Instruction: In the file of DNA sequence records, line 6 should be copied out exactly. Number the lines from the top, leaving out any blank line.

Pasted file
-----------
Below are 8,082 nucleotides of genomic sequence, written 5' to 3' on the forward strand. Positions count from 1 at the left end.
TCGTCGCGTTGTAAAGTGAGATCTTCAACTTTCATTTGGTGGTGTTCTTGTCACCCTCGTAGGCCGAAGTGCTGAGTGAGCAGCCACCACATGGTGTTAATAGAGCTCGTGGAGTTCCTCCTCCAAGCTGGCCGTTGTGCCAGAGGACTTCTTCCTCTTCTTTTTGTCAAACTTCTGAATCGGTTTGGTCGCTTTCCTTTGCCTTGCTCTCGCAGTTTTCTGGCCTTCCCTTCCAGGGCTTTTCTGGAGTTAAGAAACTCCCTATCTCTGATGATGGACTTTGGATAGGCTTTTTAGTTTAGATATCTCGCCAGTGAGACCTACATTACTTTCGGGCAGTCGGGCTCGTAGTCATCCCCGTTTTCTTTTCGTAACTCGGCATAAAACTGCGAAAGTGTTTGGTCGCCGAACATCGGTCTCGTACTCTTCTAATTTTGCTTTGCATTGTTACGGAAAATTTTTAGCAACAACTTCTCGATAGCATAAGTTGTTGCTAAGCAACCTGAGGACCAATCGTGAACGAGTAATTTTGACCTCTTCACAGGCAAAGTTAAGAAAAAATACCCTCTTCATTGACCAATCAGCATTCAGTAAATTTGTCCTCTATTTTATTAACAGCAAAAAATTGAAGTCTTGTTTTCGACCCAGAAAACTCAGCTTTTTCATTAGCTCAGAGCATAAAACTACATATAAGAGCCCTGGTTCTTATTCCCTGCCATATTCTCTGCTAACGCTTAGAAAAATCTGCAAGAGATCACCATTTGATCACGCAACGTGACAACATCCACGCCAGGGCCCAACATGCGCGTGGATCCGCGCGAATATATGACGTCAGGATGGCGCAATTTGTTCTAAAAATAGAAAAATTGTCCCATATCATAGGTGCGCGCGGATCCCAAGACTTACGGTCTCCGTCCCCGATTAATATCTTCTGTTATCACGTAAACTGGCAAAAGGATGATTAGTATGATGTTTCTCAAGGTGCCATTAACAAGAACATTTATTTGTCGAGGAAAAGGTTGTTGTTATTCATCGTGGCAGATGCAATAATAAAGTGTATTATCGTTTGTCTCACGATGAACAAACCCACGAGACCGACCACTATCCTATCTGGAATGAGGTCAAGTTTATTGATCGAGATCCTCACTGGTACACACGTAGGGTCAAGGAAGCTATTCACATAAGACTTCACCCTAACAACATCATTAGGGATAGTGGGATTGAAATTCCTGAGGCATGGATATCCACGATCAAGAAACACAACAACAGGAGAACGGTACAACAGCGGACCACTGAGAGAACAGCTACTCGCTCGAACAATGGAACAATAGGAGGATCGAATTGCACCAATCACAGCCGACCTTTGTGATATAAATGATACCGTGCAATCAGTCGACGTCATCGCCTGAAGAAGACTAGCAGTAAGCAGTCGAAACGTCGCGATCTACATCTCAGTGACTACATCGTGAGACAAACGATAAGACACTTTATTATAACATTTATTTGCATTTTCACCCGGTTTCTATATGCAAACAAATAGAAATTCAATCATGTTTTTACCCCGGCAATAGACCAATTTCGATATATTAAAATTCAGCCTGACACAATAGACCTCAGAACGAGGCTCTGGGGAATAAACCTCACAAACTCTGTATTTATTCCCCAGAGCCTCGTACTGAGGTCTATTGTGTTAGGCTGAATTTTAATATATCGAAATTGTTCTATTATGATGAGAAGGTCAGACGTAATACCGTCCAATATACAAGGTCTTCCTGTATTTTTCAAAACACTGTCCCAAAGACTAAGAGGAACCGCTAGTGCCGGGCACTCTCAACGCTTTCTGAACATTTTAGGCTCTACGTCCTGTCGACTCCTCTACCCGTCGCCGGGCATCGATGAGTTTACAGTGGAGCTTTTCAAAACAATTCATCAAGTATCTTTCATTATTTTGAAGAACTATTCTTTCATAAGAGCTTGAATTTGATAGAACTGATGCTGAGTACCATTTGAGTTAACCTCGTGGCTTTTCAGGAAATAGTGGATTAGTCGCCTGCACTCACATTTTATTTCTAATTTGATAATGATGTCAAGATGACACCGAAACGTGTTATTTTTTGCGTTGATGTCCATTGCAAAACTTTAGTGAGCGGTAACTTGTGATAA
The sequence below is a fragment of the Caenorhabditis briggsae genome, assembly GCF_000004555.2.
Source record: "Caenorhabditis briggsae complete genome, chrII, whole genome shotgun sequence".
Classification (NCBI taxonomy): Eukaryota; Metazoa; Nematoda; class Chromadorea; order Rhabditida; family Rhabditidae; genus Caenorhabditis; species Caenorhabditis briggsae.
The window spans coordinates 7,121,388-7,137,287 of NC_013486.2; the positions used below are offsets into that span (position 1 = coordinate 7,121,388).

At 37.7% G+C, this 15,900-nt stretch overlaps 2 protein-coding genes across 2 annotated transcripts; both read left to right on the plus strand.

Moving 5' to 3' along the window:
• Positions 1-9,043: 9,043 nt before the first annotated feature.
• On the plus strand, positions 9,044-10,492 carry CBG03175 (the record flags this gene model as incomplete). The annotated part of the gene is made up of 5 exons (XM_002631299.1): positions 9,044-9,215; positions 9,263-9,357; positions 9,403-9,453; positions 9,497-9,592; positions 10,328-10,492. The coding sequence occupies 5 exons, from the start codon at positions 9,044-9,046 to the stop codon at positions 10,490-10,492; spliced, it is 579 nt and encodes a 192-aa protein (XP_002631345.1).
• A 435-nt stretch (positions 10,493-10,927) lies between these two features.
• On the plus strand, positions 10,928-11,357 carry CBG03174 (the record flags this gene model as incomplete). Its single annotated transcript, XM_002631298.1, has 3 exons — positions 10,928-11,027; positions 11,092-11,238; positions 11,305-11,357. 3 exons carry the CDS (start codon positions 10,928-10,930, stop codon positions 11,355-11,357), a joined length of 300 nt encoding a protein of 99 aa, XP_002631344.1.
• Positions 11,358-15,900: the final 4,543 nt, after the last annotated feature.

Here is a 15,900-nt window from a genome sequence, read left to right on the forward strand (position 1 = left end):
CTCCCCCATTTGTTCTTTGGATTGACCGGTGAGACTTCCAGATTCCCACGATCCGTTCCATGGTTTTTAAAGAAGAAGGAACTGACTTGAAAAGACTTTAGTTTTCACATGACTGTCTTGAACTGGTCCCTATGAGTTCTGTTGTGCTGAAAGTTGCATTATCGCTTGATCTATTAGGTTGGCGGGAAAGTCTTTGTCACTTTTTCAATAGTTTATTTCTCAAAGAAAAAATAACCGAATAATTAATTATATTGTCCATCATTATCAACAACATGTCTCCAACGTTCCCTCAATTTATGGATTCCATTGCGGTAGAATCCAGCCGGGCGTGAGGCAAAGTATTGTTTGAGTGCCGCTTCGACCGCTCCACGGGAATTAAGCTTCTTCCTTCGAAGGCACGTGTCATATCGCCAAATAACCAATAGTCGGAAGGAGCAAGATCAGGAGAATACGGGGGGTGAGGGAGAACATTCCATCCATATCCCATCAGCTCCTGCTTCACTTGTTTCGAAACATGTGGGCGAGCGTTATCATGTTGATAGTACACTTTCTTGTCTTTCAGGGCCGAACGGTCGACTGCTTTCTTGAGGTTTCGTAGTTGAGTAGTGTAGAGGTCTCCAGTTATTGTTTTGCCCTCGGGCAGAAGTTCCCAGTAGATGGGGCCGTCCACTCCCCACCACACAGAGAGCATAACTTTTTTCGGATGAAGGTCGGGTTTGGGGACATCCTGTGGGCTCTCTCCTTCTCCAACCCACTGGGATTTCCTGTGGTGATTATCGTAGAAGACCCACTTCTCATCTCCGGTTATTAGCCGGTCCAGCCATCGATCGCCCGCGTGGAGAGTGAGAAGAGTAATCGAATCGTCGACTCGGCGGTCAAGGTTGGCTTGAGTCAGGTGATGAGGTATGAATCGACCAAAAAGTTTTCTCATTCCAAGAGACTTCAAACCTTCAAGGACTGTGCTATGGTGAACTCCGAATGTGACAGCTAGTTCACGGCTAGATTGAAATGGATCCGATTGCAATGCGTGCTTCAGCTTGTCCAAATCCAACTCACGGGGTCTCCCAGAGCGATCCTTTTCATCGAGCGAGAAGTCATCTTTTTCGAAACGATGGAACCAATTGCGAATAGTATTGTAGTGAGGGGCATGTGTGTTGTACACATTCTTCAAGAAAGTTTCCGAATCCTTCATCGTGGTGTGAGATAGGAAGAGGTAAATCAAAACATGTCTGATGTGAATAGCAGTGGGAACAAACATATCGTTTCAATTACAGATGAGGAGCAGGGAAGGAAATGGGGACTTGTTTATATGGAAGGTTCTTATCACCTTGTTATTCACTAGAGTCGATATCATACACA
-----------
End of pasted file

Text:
The window spans coordinates 7,121,388-7,137,287 of NC_013486.2; the positions used below are offsets into that span (position 1 = coordinate 7,121,388).